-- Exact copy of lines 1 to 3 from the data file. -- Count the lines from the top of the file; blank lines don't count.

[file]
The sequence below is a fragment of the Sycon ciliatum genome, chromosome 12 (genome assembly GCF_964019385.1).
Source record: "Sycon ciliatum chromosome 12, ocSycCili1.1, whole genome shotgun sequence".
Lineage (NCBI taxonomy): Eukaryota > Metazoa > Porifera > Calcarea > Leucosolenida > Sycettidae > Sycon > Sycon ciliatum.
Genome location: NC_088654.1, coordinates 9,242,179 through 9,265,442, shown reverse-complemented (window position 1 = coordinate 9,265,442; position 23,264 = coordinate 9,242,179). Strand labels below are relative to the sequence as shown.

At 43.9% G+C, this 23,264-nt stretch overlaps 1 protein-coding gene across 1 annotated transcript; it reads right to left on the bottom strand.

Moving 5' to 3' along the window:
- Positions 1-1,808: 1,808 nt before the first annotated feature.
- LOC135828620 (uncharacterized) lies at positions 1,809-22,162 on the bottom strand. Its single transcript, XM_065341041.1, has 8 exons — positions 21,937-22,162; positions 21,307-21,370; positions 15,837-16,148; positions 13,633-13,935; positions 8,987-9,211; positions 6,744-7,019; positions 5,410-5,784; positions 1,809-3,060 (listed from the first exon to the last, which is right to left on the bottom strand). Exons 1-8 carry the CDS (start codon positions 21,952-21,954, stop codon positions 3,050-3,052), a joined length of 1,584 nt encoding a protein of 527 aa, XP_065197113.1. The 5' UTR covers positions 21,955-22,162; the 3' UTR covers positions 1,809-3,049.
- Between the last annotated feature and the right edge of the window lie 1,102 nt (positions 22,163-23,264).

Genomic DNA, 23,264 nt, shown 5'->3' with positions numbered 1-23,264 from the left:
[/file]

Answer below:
The sequence below is a fragment of the Sycon ciliatum genome, chromosome 12 (genome assembly GCF_964019385.1).
Source record: "Sycon ciliatum chromosome 12, ocSycCili1.1, whole genome shotgun sequence".
Lineage (NCBI taxonomy): Eukaryota > Metazoa > Porifera > Calcarea > Leucosolenida > Sycettidae > Sycon > Sycon ciliatum.